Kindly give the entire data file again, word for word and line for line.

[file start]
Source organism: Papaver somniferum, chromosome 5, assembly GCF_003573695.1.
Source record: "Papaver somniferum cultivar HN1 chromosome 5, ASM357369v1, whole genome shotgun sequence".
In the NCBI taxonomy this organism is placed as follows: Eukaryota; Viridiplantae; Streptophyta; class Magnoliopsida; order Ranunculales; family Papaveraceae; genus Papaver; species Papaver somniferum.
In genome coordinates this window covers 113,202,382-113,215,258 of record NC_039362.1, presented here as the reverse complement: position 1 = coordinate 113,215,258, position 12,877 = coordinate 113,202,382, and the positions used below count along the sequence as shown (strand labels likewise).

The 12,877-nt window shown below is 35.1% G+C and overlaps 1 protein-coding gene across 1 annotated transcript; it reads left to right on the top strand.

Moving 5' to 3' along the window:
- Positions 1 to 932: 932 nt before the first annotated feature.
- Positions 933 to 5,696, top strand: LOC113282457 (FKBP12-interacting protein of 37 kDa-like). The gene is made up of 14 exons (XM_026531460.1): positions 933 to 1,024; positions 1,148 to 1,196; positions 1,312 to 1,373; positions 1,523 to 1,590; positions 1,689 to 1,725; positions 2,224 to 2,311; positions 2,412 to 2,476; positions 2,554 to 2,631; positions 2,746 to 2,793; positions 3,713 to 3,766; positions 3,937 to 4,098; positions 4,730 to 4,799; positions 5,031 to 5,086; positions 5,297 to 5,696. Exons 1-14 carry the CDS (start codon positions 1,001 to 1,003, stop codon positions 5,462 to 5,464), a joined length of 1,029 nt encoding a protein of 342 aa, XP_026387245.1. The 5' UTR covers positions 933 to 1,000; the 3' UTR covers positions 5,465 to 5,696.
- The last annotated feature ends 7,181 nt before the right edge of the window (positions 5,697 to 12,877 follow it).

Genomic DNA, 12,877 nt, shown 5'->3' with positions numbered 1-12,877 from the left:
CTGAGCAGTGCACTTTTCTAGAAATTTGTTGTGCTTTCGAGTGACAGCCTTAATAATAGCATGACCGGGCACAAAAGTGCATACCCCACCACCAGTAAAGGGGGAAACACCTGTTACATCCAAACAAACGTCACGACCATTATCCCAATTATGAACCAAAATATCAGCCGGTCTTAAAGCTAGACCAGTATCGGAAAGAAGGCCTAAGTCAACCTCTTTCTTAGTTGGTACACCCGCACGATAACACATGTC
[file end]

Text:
Source organism: Papaver somniferum, chromosome 5, assembly GCF_003573695.1.
Source record: "Papaver somniferum cultivar HN1 chromosome 5, ASM357369v1, whole genome shotgun sequence".
In the NCBI taxonomy this organism is placed as follows: Eukaryota; Viridiplantae; Streptophyta; class Magnoliopsida; order Ranunculales; family Papaveraceae; genus Papaver; species Papaver somniferum.
In genome coordinates this window covers 113,202,382-113,215,258 of record NC_039362.1, presented here as the reverse complement: position 1 = coordinate 113,215,258, position 12,877 = coordinate 113,202,382, and the positions used below count along the sequence as shown (strand labels likewise).

The 12,877-nt window shown below is 35.1% G+C and overlaps 1 protein-coding gene across 1 annotated transcript; it reads left to right on the top strand.

Moving 5' to 3' along the window:
- Positions 1 to 932: 932 nt before the first annotated feature.
- Positions 933 to 5,696, top strand: LOC113282457 (FKBP12-interacting protein of 37 kDa-like). The gene is made up of 14 exons (XM_026531460.1): positions 933 to 1,024; positions 1,148 to 1,196; positions 1,312 to 1,373; positions 1,523 to 1,590; positions 1,689 to 1,725; positions 2,224 to 2,311; positions 2,412 to 2,476; positions 2,554 to 2,631; positions 2,746 to 2,793; positions 3,713 to 3,766; positions 3,937 to 4,098; positions 4,730 to 4,799; positions 5,031 to 5,086; positions 5,297 to 5,696. Exons 1-14 carry the CDS (start codon positions 1,001 to 1,003, stop codon positions 5,462 to 5,464), a joined length of 1,029 nt encoding a protein of 342 aa, XP_026387245.1. The 5' UTR covers positions 933 to 1,000; the 3' UTR covers positions 5,465 to 5,696.
- The last annotated feature ends 7,181 nt before the right edge of the window (positions 5,697 to 12,877 follow it).

Genomic DNA, 12,877 nt, shown 5'->3' with positions numbered 1-12,877 from the left:
CTGAGCAGTGCACTTTTCTAGAAATTTGTTGTGCTTTCGAGTGACAGCCTTAATAATAGCATGACCGGGCACAAAAGTGCATACCCCACCACCAGTAAAGGGGGAAACACCTGTTACATCCAAACAAACGTCACGACCATTATCCCAATTATGAACCAAAATATCAGCCGGTCTTAAAGCTAGACCAGTATCGGAAAGAAGGCCTAAGTCAACCTCTTTCTTAGTTGGTACACCCGCACGATAACACATGTC